Springtime is the season when we naturally start thinking about our gardens, but in order to get the most out of them, late autumn is just as important. Getting your garden ready for winter will ensure that it looks its best throughout the dormant months and will be stronger, healthier and easier to maintain when spring rolls around again.
Getting Your Lawn Ready for Winter
Lawns don't actually go as dormant as they appear to throughout the winter months. While not much is going on on the surface, they are laying down roots and still need nutrients to survive. Getting your lawn ready for winter isn't difficult or time consuming, but will reap great rewards when the grass starts to grow again in spring:
- Over summer, the soil in lawns tends to become compacted. This inhibits lawn growth and encourages weed growth. Aerate the soil with a lawn aerator (you can buy one at a good garden supplier) to ensure the lawn's roots have plenty of "breathing space" and drainage when the rains come.
- Weeds are a problem simply because they are so hardy and spread their seeds so prolifically. Do a thorough weeding in early winter and the weeds won't have a chance to spread and become a nightmare in spring.
- Fertiliser is important because it helps the lawn stay healthy throughout the winter and sets the stage for spring and summer growth. For best results, you may want to contact a good garden maintenance expert in your area, have them test the pH level in your soil and recommend the best fertiliser and soil conditioners for your lawn. Ideally, you want a pH balance of between 5.5 and 7.5.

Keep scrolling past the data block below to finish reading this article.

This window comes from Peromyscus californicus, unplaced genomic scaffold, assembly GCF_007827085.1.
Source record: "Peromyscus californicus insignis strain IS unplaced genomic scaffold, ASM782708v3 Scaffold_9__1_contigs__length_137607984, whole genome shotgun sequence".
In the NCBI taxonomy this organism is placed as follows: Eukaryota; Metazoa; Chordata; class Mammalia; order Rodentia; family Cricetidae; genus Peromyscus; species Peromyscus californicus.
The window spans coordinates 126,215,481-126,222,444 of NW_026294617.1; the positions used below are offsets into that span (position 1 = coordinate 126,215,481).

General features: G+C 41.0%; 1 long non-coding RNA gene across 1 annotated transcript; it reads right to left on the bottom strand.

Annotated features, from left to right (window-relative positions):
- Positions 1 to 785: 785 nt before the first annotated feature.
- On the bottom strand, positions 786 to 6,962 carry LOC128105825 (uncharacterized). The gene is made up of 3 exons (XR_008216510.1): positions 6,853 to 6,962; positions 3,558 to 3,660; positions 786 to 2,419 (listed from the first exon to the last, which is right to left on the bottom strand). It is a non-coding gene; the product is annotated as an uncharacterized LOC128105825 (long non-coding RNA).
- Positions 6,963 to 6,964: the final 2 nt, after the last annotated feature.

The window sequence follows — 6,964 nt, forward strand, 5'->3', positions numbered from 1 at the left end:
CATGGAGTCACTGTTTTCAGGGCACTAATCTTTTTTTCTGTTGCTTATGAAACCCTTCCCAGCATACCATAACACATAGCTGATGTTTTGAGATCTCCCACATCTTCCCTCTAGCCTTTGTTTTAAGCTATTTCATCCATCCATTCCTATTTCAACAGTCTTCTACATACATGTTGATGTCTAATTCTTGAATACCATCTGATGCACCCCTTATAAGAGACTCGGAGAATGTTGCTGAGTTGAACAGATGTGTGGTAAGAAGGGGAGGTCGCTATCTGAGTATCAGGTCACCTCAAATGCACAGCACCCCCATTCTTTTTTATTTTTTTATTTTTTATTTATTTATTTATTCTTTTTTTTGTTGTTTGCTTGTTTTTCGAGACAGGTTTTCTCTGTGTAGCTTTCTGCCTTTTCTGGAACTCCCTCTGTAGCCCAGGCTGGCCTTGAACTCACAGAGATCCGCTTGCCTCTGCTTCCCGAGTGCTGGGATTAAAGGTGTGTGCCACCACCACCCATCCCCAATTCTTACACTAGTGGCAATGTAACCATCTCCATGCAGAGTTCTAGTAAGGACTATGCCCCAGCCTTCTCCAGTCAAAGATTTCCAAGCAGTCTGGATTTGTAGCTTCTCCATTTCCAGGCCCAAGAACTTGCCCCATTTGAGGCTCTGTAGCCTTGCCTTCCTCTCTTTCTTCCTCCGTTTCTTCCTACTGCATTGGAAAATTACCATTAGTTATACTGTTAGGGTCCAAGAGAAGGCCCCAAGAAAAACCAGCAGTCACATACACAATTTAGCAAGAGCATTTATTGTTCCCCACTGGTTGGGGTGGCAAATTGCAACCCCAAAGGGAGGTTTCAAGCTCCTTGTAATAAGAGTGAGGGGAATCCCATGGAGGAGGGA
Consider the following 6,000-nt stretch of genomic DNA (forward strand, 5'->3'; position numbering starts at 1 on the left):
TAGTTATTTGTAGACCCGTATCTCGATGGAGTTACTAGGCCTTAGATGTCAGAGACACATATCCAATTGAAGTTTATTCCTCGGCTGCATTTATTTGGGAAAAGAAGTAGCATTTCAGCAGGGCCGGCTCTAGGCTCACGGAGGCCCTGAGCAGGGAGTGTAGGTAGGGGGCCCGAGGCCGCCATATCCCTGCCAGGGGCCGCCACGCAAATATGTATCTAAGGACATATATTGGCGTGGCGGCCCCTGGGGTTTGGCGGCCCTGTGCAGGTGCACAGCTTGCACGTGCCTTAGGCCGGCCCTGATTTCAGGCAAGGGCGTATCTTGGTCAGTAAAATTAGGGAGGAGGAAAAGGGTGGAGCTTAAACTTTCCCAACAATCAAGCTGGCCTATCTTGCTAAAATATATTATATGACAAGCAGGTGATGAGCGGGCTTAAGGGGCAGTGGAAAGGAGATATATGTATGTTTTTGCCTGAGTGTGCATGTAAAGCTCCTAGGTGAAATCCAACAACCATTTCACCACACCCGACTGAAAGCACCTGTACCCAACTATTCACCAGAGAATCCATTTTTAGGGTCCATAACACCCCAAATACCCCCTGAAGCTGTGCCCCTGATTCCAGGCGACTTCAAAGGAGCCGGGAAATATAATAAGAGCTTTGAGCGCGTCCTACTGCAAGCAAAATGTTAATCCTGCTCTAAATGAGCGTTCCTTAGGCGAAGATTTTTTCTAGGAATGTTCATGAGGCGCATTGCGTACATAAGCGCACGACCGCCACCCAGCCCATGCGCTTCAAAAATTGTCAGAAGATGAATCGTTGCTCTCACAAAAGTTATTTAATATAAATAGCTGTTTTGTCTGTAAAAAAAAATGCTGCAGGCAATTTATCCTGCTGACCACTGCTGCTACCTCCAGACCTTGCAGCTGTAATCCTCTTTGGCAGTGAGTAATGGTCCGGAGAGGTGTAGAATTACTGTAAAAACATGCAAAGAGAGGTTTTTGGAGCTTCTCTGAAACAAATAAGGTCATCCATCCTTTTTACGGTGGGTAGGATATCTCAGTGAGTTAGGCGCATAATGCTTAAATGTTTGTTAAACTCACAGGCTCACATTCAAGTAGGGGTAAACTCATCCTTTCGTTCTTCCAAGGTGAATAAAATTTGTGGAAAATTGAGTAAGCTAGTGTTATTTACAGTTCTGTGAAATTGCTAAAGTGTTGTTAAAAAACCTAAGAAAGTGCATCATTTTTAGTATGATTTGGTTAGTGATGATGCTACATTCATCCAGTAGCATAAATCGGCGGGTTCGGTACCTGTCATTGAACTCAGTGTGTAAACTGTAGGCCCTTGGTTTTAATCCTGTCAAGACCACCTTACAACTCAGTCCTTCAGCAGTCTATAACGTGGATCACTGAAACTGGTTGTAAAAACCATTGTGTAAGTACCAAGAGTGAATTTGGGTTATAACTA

- If you have any bald patches in your lawn, late autumn is a good time to fill them. You can either transplant overgrowth from the edges of your lawn or seed the bald patches.
Getting Your Garden Ready for Winter
Any landscape architect will tell you that the best way to get your garden ready for winter is to plant winter flowering natives if you haven't already done so. Why wait until spring for flowers when some of the most beautiful varieties blossom in winter? Some Australian natives to consider are Grevilleas, Correas and Giant Candle Banksias.
These are some important "dos and don'ts" to remember when getting your garden ready for winter:
- Do mulch - especially if you live in a frost-prone area.
- Don't prune in winter. Pruning encourages growth. This is not healthy for plants when they are entering their dormant phase.
- Do plant bulbs: Late autumn/early winter is the ideal time to plant bulbs. You'll be glad you did when they flower in spring and summer.
- Don't cut back your roses in winter.
- Do transplant bushes or small trees in winter.
- Don't think you have to wait for spring to grow vegetables again. There are some great winter vegetables you can plant in your vegetable garden.
Another thing you might want to consider doing is starting a compost heap in winter. That way, it will be ready to use when you need it in the spring.
Finally, after you've finished getting your garden ready for winter, clean and dry your gardening tools and store them in a dry place. Why not have your lawnmower serviced and tools sharpened while you're at it? When spring arrives, they'll be in tip-top condition and ready to use.